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She’ll take you there

Mavis Staples is a Rock and Roll Hall of Famer, a Grammy Lifetime Achievement Award winner, and a National Heritage Fellowship Award recipient. VH1 named her one of the 100 Greatest Women of Rock and Roll, and Rolling Stone listed her as one of the 100 Greatest Singers of All Time.

But the legendary soul singer is obviously not content to rest on her laurels, with a bold new album coming out next month, produced by Wilco frontman Jeff Tweedy, and a punishing schedule of live performances that has her criss-crossing the country and even heading to Switzerland later this fall.

Staples will be in town Saturday as the headliner for the Land Trust’s Stars at North Star House fundraising concert.



Staples began her career with her family group in 1950. Initially singing locally at churches and appearing on a weekly radio show, the Staples scored a hit in 1956 with “Uncloudy Day.” Led by Roebuck “Pops” Staples, the Staples were called “God’s Greatest Hitmakers.”

By the mid-1960s, the Staple Singers, inspired by Pops’ close friendship with Martin Luther King Jr., became the spiritual and musical voices of the civil rights movement, singing message songs like “Long Walk to D.C.” and “When Will We Be Paid?”




The Staple Singers hit the Top 40 eight times between 1971 and 1975, including two No. 1 singles, “I’ll Take You There” and “Let’s Do It Again.”

Staples made her first solo foray with “Crying in the Chapel” in the late 1960s and released her first solo album in 1969. In 1993, she released “The Voice,” which People magazine named one of the top 10 albums of 1993.

Staples made a major national return with the release of the album “Have a Little Faith” in 2004. The album featured spiritual music, some of it semi-acoustic. “We’ll Never Turn Back” was released in 2007. The Ry Cooder-produced concept album focused on gospel songs of the civil rights movement and also included two new original songs by Cooder.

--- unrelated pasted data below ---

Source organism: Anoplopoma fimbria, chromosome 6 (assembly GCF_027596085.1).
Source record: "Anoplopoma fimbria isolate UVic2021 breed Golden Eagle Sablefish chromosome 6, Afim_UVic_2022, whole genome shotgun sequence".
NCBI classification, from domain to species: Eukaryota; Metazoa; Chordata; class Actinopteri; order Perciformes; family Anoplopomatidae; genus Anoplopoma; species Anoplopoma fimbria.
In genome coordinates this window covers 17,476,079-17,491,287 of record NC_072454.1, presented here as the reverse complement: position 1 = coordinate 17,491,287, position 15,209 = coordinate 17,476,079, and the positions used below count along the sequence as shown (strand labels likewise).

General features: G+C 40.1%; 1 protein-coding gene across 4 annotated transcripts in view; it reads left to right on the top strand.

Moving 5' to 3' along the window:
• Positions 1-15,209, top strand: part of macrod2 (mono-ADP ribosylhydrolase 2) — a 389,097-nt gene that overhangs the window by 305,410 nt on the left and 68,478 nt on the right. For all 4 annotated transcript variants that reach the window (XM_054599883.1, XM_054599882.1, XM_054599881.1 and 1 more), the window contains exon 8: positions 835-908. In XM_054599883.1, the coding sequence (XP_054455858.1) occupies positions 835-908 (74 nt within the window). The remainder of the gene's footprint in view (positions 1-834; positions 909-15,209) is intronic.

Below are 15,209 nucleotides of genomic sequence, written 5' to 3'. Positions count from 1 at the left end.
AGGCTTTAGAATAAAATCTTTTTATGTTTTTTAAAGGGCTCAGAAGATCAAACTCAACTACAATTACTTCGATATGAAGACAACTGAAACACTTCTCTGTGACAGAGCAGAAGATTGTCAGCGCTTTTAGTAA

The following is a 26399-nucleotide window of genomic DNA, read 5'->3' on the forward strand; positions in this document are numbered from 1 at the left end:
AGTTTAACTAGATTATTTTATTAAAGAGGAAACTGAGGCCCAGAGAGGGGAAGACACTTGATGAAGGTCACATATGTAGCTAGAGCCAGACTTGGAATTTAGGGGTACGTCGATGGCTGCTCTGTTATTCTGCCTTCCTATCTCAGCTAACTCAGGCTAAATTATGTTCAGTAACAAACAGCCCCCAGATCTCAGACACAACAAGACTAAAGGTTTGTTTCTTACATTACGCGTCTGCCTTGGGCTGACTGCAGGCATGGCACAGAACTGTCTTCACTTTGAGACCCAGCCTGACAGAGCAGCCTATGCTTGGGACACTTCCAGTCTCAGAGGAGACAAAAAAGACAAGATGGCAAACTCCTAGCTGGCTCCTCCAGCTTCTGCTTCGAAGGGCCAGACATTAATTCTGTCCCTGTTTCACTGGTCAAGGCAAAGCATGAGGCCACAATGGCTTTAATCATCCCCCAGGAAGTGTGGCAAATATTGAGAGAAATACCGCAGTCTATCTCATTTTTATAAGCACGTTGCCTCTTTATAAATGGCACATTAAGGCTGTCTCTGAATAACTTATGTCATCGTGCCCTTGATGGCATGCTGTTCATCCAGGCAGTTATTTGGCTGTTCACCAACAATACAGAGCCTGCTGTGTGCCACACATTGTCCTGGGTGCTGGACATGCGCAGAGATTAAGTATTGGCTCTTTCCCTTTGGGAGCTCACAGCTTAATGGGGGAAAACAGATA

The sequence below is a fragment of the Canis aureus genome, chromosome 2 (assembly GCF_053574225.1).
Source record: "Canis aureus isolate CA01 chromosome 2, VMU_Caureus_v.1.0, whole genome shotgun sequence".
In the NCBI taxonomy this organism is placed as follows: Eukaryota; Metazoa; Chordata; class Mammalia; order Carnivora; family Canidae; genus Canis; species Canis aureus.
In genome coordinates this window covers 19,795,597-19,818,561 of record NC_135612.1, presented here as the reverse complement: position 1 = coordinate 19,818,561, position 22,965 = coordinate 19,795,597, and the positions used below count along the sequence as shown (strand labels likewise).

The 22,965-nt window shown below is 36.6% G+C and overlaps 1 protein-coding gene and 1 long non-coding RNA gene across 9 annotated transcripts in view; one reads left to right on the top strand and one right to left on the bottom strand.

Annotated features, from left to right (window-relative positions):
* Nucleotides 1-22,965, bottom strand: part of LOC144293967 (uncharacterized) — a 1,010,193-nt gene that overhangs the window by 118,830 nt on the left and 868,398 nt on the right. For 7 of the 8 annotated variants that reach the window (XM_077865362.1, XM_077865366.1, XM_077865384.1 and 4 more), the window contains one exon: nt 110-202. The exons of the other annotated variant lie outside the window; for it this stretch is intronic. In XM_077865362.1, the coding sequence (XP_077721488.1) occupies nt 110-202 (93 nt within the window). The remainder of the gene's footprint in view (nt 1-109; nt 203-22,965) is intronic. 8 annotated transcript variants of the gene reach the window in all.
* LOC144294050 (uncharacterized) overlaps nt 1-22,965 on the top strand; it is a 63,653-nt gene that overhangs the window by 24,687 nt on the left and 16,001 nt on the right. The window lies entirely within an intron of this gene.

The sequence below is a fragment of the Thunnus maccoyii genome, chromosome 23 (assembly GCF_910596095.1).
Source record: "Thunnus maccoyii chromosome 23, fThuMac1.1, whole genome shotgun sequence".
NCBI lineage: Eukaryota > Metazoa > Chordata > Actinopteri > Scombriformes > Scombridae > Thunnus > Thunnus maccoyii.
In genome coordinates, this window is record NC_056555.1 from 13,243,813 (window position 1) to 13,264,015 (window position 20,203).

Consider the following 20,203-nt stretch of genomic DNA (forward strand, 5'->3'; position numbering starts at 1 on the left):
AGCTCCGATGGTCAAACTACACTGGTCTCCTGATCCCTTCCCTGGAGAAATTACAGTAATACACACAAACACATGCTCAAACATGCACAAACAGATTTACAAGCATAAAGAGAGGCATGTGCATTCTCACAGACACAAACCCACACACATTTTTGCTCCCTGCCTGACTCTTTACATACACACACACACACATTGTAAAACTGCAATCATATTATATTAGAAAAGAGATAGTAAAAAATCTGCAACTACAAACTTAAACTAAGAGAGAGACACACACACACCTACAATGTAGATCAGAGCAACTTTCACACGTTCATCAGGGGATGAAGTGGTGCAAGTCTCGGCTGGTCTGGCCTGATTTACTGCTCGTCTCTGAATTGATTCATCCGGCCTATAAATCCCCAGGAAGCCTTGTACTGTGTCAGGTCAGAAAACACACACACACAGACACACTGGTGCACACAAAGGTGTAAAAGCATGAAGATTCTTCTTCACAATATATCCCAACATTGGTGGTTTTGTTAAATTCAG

Her new album, “You Are Not Alone,” is the follow-up to “We’ll Never Turn Back” and to 2009’s Grammy-nominated live album “Hope at the Hideout.” It stakes out surprising new territory for Staples by matching her with Tweedy.

“All of these songs are me, but in a different way, with a different sound,” Staples said in a press release. “The phrasing, the tempos, the arrangements are different, but the messages are the same things I’ve been saying down through the years. They’re about the world today – poverty, jobs, welfare, all of that – and making it feel better through these songs.”

Staples claims that she has done so much diverse work recently that, until Tweedy helped guide the way, she wasn’t sure of her direction.

“I didn’t know which way to turn,” she said. “Did I want to do a country record, a gospel record, or what? So I needed a sound like this – something that fit my message, but flowed in a different direction from where I would normally take a song so it wasn’t just the same old, same old.

“I wanted to make an album where every song had meaning, where every song told a story and would lift you up and give you a reason to get up in the morning,” she added. “And I know it’s going to feel really good singing these songs on stage.”


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